Having problems running Java, e.g. blocked by
security settings? See the
Java Tips and Traps page!
This page is a collection of general resources on the Java language.
The main site for Java is
The course always uses the latest version of Java, so be
sure that you have updated your JDK!
Important Note for 64-bit System Users
Java support for applets (Java programs that run in web
browsers) is problematic in 64-bit browsers, e.g. they will not run at all.
Installing a 64-bit JDK does NOT install Java support in the 32-bit browser in
64-bit operating systems. Since the 32-bit browser is usually the
default browser, this can cause problems in displaying the on-line demos for
Comp310 and displaying applets in general.
In Windows Internet Explorer 8, you can tell if Java is
installed in the browser correctly by going to
Tools/Internet Options/Programs/Manage Add-ins and seeing if the
"Java(tm) Plugin 2 SSV Helper" is installed.
To run applets in the usually, default, 32-bit
must install the 32-bit JRE (you don't need the entire JDK),
which you can obtain here: http://www.java.com/en/download/manual.jsp
If you are having trouble running applets in the the 64-bit
browser, e.g. it fails the verification below, try reinstalling the 64-bit
plugin from the link above.
Windows 10 users running the Microsoft Edge browser:
Edge does NOT run Java applets, so you will have to switch to Internet Explorer
to run the on-line demos in the class web pages: On any page in Edge, go
to "More Actions" and select "Open with Internet Explorer".
Java Development Kit (JDK) Installation
- Download and install the latest Java Standard Edition (SE)
JDK ("Java 8" as of 8/21/15):
- If you have a 32-bit operating system, download the 32-bit version,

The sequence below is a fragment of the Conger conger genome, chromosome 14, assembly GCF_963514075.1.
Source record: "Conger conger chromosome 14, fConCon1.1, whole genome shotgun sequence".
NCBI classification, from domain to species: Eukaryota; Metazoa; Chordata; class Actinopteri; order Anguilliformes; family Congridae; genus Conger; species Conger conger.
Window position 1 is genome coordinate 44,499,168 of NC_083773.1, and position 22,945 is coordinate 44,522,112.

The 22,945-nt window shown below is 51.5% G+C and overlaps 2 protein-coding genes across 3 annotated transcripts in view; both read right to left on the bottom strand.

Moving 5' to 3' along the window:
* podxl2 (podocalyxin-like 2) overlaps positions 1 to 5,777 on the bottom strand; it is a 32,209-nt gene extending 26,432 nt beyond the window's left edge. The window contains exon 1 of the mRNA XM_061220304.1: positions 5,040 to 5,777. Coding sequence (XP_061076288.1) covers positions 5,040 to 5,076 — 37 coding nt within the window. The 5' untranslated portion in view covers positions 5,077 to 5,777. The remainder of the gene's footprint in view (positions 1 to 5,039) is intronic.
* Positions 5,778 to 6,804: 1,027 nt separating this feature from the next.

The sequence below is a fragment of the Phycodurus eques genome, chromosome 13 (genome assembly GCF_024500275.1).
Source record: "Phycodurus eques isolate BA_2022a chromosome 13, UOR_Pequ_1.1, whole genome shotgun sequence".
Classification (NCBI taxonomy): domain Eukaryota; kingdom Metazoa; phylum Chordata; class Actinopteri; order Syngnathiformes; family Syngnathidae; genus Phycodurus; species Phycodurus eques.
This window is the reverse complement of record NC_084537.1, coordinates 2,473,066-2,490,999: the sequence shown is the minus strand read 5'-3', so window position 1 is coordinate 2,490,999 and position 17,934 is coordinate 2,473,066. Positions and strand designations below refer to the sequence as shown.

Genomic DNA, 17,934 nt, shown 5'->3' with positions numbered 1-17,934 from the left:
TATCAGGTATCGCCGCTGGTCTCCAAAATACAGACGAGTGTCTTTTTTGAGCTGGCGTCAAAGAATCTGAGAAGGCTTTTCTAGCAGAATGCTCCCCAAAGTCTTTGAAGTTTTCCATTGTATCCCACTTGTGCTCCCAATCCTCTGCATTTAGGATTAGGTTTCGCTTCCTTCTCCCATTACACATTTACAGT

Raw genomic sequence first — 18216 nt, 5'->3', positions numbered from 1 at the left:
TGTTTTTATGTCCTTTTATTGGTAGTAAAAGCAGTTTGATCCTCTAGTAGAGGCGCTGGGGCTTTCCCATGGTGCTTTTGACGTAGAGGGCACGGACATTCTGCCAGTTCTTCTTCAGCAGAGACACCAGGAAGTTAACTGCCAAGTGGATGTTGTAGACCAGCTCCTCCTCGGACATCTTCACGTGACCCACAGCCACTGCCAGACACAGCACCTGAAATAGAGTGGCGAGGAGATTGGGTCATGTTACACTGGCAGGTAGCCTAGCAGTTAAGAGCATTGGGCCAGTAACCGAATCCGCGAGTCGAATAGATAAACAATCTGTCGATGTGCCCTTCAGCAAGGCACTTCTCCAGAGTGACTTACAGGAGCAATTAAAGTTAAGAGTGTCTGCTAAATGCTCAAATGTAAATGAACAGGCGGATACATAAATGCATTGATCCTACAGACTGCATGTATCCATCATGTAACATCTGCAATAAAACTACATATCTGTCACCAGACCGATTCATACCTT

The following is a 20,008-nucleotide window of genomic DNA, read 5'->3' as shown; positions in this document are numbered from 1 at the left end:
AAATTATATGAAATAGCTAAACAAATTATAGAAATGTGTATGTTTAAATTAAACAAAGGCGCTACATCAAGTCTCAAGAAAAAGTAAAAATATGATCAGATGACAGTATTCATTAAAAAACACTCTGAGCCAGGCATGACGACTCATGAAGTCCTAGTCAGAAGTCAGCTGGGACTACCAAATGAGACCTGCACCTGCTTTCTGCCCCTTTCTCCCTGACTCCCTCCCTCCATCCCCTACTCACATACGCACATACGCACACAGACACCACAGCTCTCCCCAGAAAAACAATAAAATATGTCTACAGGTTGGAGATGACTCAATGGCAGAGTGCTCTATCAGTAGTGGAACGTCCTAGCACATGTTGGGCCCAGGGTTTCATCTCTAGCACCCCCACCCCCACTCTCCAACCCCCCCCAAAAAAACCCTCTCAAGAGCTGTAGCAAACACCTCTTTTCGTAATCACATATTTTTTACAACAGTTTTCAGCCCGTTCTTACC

referred to as "x86" or just plain "Windows".
- If you have a 64-bit operating system, you can install either the
32-bit or 64-bit (referred to as "x64") systems.
- Whatever version you install, be sure to install the same
version of Eclipse and any associated plug-ins!
- Even on 64-bit operating systems, most browsers use a
32-bit JRE to run applets (on-line demos).
This means that in addition to the 64-bit JDK,
you must ALSO install a 32-bit
JRE (not JDK!) for the browsers to
Notes for Mac users:
JDK 1.8 issues:
- Java ver 1.8 may not be installed in the Mac OS, but
JDK1.8, which will also install the JRE, is available as a download from the
above Java download links.
- JDK 1.8 requires at least "Mountain Lion" OS 10.8 --
do not have this....upgrade!
- Instructions from Oracle:
JDK 8 Installation for OS X
- After installing, Eclipse may not automatically recognize
that the 1.8 compiler and JRE are installed. Please see the instructions here.
Other potential issues:
- The Java JDK is pre-installed on OS X, though perhaps not the latest
version available directory from Sun/Oracle. See, for instance, Apple's
FAQ's on Java:
- OS X, if 64-bit capable may have both 32-bit and 64-bit JDK's installed,
but the default is to run the 32-bit version. See, for instance,
- Java updates are part of the OS X updating mechanism but are not
- ApApple does not make Java download available to the general public.
You have to be a registered Apple developer to get some Java downloads.
Notes for Linux users:
UML Diagrams and OO Design Techniques:
- Class Diagrams, aka "UML Diagrams" -- static relationships between
- Design Process:
- Use Case Diagrams
- Use Case Diagrams -- User-centric,
implementation-independent view of the system in terms of what is being
- System Block Diagrams --
Decomposition of a system in terms of decoupled modules.
- Sequence Diagrams -- Time-dependent interactions between objects.
- Component-Framework Systems -- Decomposition of
a system into an invariant framework controlling variant plug-in components.
- Diagramming Tools: (for tools integrated with Eclipse, please see the
-- Free on-line tool that makes most types of diagrams.
- Industry Buzzwords -- Common busswords and
acronyms that you may encounter in industry and what they mean.
- OpenStax (Connexions) General Resources
- Quick links to some of the OpenStax (Connexions) modules:
Portland Design Pattern Repository -- descriptions of the standard
patterns plus some new ones.
Sometime you need to investigate how well your program is running in terms of
speed, threads and memory usage. A "profiler" is needed to do this and can
be invaluable in both debugging difficult problems such as performance issues,
memory leaks and excessive thread usage, as well as for focussed performance
Geographic Information Systems (GIS)
© 2020 by Stephen Wong